This was the 33rd year of the city-sponsored gather that celebrates the life of the slain civil rights icon along with his legacy of service, which was articulated by keynote speaker Dr. Helene Gayle.
"But we all know, Dr. King was much more than a minister with a dream," she said. "He was a fierce social justice warrior."
"When you think about Dr. King's life, he died in Memphis talking about economic and social justice, knowing the two are woven together," said mayor Rahm Emanuel.
Amid prayers for peace, there was anger over Thursday's acquittal of three Chicago police officers accused of trying to cover up the shooting of Laquan McDonald.
Retired Chicago police officers David March and Joseph Walsh - as well as Thomas Gaffney, who is currently suspended without pay - were on trial for conspiracy, obstruction of justice and official misconduct charges.
Judge Domenica Stephenson ruled Thursday afternoon the state did not meet the burden of proof. She said that common wording in reports did not indicate conspiracy and said the state's witness was not credible.
WATCH: Judge announces ruling in trial of three CPD officers
The officers were found not guilty on all counts.
Many prominent community leaders did not show up to the event, including Bishop Larry Trotter, who was supposed to deliver the benediction. He joined the chorus of other pastors and community activists who called for a boycott of the breakfast.
Those who did attend, including members of Chicago's Aldermanic Black Caucus, used the time after the event to express their outrage and disappointment in the acquittal of three Chicago police officers accused of trying to cover up the 2014 shooting of 17-year-old Laquan McDonald. The aldermen said justice was not done.
"As we're here at a celebration about how far we've come, we seem to have not come far at all. We're extremely disappointed in this type of verdict that goes on not just here, but throughout the country, where young black boys are getting shot in the streets and officers are walking way, celebrating," said Alderman Roderick Sawyer (6th Ward).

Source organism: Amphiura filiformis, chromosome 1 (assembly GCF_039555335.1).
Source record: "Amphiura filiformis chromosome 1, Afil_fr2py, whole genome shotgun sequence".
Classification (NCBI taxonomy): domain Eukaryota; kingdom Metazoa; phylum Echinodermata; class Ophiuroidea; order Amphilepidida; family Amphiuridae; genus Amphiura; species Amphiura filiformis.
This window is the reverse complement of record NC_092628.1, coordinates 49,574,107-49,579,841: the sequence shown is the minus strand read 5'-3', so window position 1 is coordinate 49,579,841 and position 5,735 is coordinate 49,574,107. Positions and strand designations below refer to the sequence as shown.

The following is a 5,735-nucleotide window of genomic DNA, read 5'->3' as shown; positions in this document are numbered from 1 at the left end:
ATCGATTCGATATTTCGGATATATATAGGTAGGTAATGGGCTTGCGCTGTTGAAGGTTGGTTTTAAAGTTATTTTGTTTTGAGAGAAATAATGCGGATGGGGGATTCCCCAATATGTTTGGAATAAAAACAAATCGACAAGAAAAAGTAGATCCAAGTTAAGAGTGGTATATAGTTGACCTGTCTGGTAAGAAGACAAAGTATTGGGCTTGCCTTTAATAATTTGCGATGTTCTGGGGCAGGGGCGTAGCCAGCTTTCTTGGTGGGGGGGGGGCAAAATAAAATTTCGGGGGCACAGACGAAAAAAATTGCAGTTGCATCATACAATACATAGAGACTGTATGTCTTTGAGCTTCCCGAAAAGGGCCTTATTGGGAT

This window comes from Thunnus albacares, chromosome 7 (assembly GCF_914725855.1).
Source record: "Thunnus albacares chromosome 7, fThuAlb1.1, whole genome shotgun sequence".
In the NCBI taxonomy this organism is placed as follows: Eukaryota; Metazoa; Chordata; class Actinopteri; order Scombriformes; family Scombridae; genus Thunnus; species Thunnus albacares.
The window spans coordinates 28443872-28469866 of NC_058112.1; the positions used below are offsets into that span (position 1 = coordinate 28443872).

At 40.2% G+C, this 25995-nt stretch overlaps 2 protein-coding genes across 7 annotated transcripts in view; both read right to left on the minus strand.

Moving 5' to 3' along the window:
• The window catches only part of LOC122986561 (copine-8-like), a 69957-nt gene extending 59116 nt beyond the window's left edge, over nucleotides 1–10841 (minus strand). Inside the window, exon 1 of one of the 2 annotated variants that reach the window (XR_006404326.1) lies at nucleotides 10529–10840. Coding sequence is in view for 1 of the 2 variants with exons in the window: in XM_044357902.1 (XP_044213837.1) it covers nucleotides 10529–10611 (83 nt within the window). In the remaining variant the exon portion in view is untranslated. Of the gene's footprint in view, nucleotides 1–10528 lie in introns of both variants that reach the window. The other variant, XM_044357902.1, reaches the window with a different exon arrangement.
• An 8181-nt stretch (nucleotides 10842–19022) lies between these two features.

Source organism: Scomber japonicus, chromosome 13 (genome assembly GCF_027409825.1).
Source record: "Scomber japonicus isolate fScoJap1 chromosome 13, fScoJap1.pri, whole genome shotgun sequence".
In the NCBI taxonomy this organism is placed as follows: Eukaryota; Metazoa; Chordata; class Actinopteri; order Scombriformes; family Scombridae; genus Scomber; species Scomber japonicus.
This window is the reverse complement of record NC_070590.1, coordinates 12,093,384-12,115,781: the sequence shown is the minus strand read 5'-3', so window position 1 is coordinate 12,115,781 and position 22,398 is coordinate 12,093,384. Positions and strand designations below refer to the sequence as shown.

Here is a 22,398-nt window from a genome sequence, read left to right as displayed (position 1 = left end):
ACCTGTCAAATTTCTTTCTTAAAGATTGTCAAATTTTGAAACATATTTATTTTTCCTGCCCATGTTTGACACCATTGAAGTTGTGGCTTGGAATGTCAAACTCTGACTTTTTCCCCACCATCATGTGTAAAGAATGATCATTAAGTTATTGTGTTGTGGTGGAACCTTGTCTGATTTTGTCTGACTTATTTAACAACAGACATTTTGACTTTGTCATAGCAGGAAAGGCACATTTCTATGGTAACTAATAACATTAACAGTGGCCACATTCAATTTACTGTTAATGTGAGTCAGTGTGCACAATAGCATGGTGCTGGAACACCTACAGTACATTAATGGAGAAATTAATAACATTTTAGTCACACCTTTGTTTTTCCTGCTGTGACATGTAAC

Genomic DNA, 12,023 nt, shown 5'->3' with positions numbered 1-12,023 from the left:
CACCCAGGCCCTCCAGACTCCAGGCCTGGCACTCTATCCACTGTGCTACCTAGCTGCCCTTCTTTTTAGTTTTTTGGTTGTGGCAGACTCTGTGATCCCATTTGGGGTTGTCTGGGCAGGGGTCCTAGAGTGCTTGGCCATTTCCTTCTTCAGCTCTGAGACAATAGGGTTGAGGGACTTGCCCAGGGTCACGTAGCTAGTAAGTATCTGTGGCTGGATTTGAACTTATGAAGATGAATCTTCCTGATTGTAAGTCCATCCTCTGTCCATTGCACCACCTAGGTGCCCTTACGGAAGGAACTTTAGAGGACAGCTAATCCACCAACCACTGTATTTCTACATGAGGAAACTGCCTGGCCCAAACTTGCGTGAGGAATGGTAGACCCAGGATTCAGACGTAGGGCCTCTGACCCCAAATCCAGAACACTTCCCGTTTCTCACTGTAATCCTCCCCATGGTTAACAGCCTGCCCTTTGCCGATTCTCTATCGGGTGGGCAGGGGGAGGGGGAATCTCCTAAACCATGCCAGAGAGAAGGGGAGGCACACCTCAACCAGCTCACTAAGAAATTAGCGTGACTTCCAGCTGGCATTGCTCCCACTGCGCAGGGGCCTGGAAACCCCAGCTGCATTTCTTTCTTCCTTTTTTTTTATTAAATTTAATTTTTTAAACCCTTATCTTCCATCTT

"To have a judge to come up with a verdict such as she has done. To say, 'OK, willy nilly, just kill any black person that you see and we will let you off.' We are enraged," said Alderman Carrie Austin (34th Ward).
Jahmal Cole founded "My Block, My Hood, My City," an organization that provides opportunities to youth in underprivileged communities. He was honored at the interfaith breakfast and commented on Stephenson's ruling's impact on the black community.
"If one community is struggling and can't play their part, the entire piece is going to suffer," he said.
I-TEAM: Trial of CPD officers seen as referendum on what's known as the "code of silence"
While the politicians said they want the judge responsible for Thursday's ruling kicked off the bench, they are called for a reform of the criminal justice system.
"Well, what we can do. We are currently in negotiations right now, about a new police contract. We need to change the rules as to how they conduct these investigations. They need to change the rules as to what they call the 'cooling off period,' which is the time they get together to create their story. Those are the changes that we can impact," said Alderman Leslie Hairston (5th Ward).
"The bottom line is, not only do we have to reform our police department, we also have to reform our criminal justice system," said Dr. Leon Finney, of the Metropolitan Apostolic Community Church.
Jason Van Dyke, the former Chicago police officer who shot McDonald 16 times and was convicted last October of murdering the black teen, will be sentenced Friday.
WATCH LIVE NOW: Jason Van Dyke sentencing hearing
The aldermen said they did not want to comment on Van Dyke's sentencing, but do hope justice would be done.